Hyperloop One completed its first successful test two months ago, but word is just filtering out about that achievement now. Hyperloop One has a completed construction of a 500 meter long test track — which it calls its DevLoop –in the Nevada desert. On May 12, it inserted its 28 foot long Hyperloop pod into the test track and accelerated it using electromagnetic propulsion and mag-lev technology to 70 miles per hour.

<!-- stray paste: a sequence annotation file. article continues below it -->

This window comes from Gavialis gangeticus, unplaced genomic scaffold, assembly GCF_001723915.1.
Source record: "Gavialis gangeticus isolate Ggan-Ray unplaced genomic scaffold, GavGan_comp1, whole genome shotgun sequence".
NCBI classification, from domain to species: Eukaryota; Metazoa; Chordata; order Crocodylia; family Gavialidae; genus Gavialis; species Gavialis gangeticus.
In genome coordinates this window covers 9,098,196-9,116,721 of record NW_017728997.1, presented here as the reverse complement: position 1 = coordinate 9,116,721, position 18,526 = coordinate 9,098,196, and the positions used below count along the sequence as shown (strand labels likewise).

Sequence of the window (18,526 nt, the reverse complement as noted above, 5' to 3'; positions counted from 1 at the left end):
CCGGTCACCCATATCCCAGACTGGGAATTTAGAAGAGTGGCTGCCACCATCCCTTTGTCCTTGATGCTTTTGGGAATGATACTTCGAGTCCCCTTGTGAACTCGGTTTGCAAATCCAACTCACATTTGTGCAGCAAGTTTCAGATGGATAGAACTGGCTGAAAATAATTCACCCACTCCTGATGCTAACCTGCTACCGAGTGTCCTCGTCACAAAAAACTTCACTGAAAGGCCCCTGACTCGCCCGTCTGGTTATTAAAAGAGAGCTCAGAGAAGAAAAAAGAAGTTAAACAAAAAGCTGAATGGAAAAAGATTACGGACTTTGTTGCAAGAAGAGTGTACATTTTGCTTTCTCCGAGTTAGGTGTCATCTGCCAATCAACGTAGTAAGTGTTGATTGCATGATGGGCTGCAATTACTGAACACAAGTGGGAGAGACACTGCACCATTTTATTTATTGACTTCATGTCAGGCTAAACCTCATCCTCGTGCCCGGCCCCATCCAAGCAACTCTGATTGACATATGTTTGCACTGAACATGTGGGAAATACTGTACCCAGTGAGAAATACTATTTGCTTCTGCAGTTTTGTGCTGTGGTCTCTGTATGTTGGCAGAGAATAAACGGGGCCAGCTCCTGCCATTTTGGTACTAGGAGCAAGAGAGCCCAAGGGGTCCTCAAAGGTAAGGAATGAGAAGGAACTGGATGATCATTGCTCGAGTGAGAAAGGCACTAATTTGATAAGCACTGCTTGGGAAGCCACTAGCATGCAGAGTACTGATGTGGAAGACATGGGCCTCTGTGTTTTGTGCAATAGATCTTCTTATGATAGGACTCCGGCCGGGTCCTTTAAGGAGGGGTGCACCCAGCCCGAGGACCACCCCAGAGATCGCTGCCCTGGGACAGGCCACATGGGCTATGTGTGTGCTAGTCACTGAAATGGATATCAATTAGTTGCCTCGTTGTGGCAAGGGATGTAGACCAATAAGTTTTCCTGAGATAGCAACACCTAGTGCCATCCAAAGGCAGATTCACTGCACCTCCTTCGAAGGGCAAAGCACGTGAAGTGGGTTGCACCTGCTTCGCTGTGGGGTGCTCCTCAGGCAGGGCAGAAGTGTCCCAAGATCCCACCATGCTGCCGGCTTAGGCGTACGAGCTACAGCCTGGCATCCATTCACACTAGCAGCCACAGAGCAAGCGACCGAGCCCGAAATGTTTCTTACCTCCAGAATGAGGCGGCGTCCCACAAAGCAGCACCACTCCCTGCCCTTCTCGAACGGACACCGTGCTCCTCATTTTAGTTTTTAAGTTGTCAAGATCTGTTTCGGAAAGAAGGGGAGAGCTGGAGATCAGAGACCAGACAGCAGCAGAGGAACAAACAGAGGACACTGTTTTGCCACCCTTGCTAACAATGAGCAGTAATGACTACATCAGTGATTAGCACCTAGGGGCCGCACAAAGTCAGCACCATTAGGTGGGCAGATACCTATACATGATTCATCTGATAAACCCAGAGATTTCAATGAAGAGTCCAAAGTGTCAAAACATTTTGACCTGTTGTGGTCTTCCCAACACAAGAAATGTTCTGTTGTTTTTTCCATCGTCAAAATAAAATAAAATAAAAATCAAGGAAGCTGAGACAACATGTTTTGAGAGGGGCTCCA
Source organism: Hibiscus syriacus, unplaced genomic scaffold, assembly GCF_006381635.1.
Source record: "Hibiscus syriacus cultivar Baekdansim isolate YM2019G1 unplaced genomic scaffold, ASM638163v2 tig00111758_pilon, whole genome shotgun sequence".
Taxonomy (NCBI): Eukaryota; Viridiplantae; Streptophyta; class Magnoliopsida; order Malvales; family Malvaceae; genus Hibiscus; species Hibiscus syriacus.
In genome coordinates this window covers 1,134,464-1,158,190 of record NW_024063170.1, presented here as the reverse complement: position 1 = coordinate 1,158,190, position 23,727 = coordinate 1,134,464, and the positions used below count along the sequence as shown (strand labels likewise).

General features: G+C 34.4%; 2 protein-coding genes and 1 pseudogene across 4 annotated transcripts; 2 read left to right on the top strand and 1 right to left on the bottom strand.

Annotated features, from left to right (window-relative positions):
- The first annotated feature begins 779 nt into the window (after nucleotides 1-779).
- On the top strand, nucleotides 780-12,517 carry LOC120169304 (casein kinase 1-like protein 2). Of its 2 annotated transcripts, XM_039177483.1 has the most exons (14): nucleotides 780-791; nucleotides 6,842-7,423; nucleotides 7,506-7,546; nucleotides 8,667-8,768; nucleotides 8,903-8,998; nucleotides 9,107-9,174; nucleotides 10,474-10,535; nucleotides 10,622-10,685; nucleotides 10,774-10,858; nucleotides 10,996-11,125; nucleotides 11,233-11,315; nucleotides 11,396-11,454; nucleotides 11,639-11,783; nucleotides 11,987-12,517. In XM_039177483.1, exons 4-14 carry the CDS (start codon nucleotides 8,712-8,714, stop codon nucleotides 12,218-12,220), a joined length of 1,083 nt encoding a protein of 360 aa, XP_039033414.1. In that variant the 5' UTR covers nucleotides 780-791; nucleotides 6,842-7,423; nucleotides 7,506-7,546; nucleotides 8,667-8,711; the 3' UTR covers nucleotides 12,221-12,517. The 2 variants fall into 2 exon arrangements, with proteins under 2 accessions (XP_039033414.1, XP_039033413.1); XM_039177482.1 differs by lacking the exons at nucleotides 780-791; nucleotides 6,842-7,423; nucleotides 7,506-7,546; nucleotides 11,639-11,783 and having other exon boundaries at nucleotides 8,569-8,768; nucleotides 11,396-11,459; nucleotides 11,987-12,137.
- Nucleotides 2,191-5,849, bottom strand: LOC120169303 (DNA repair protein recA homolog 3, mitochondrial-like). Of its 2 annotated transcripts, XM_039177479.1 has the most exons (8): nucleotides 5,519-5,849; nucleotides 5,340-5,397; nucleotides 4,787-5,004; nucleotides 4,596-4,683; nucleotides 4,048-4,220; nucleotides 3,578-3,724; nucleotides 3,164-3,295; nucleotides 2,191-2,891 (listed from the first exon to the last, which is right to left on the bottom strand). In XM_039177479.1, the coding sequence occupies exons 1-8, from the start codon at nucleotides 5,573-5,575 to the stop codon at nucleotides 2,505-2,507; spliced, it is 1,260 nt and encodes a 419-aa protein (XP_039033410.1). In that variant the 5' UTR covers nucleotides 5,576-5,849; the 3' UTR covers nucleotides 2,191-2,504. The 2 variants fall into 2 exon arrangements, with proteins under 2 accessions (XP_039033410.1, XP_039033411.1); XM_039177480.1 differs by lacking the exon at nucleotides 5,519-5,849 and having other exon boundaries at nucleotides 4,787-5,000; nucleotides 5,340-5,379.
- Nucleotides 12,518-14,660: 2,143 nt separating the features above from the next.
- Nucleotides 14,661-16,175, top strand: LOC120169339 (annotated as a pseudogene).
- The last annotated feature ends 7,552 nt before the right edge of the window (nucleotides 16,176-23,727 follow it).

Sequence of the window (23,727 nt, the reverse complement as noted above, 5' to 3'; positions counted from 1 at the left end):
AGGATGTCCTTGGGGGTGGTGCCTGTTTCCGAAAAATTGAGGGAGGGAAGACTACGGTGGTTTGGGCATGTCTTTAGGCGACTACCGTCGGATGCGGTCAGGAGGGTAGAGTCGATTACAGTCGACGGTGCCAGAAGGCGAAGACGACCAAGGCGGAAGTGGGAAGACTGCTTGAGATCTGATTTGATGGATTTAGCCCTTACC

Underwhelmed by that news? Don’t be. Rome wasn’t built in a day. The Hyperloop technology started as a brain wave Elon Musk got years ago while stewing in the back of a limousine that was stuck in Los Angeles traffic. At the time, no one knew if the idea could be turned into reality anytime this century. The company now intends to refine its systems in the hope of achieving speeds of 250 miles per hour. The theoretical speed limit for the Hyperloop is three times that speed.